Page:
Lord Shiva; the creator as well as the destroyer of the entire Universe, he is known for being one of the most relevant and important Gods in the Hindu religion and is also one of the most revered Gods of the holy trinity. In many places Lord Shiva is worshipped as a powerful column of cosmic light or the ‘Jyotirlingam’.
There are 12 such revered Jyotirlingams all across the country and out of 12, 5 Jyotirlingams are present in the state of Maharashtra only. Devotees from various parts of the world come to visit these Jyotirlingams and offer their tribute to the almighty lord. Thus, in the itinerary of 12 Jyotirlinga yatra, the Jyotirlingas of Maharashtra hold a place of special importance. Read on to learn about the Jyotirlingas of Maharashtra:
The Bhimashankar Jyotirlingam came into being in the 18th century. The temple stands along River Bhima’s banks. The temple is located at a distance of 128kms from the city of Pune. The doors and pillars of the temple are decked with ornate carvings. One can reach the Bhimashankar shrine via the route of Manchar.
The Triambakeshwar Jyotirlingam of lord Shiva lies in the Nashik city of Maharashtra. According to myths, anyone who visits Triambakeshwar and bathes in River Godavari that has originated from this very place can attain salvation from the karmic cycle of birth and rebirth.
The Shiva lingam enshrined here is a three faced lingam consisting of the three faces of the holy trinity; i.e. that of Brahma, Vishnu and Maheshwar. It took about 31 years for this temple to get completed and its construction was undertaken by Balaji Bajirao in the year 1755.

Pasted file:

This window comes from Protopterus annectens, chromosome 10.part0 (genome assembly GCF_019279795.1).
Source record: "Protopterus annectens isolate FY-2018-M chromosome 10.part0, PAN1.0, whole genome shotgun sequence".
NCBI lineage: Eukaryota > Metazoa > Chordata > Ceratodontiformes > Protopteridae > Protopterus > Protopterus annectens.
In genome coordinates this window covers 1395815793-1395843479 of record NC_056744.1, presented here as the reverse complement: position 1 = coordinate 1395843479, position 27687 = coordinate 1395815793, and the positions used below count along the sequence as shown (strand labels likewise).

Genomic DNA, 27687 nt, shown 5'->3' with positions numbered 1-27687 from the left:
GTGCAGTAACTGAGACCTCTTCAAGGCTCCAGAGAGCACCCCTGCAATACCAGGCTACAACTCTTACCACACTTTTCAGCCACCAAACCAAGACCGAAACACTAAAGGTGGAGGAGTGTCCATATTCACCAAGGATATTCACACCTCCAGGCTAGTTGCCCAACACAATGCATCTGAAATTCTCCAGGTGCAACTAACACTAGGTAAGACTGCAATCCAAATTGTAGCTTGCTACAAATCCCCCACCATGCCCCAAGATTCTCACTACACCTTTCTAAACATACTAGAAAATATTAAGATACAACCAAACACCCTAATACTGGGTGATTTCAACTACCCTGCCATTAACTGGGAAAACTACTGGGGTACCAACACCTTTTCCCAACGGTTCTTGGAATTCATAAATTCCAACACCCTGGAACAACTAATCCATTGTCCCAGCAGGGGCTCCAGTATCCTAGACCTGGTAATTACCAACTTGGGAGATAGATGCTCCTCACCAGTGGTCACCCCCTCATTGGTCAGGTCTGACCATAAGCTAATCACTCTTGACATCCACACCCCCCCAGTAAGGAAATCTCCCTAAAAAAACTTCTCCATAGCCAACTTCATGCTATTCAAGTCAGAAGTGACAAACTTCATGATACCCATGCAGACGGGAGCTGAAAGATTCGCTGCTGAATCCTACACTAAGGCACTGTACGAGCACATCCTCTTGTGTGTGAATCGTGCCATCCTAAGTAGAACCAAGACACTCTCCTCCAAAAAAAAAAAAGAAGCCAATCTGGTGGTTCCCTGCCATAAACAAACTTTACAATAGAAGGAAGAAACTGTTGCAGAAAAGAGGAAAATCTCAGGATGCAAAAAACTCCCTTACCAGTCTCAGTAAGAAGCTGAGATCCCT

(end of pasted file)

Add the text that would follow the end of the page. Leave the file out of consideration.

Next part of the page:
Grishneshwar Jyotirlingam shrines falls in vicinity to Daulatabad in the village of Verul. The placement of the lingam in the shrine is done in such a manner that when water is poured on top of the lingam during the Abhisekam ritual, the water always flows eastward.
The temple is placed gracefully on the banks of a sacred pond known by the name of ‘Shivaly’. Rani Ahilyabai Holkar had built this temple. Numerous interesting legends are linked to this particular Jyotirlingam of Lord Shiva.
Aundha Nagnath Jyotirlingam
Anudha Nagnath is the 8th among the 12th Jyotirlingams that the country has and is believed to have been constructed by the eldest of Pandava brothers, Yudhistira during their exile years. The shrine of Anudha Nagnath is located within Maharashtra’s Hingoli district.
This features Hemadpanthi architectural style and covers a sprawling 60,000sq ft of area. The main shrine is surrounded by small shrines making the temple campus a conglomeration of many temples. Among the smaller shrines, one is the shrine of Nandikeshwara dedicated to Lord Shiva’s conveyance; the Nandi bull.
By worshipping at the temple one can get rid of the deadly impact of poisons. The sanctum is located in the underground and one has to climb down steps to reach the lingam of Lord Shiva who is known here by the name of ‘Nagnath’.
Parli Vajinath Jyotirlingam
This Jyotirlingam shrine is located in Maharashtra’s Beed district and stands amid a grove of plenty of rare medicinal herbs. Lord Shiva is worshipped here as ‘Vadyanath’ or ‘doctor’. According to common beliefs, by touching the lingam you can get respite from complicated health issues.
The lord here is also known by the names of Amriteswari and Dhanvantari. Queen Ahilyabai is said to have renovated this temple around the 1700’s. According to legends, when the demon king Ravana was on his way to Lanka with the heavy Shiva Lingam, he kept the lingam on the ground for a while to take rest but by doing so he broke God’s commandment and the lingam, as a result, got fixed on that very spot where the Parli Vajinath temple stands today.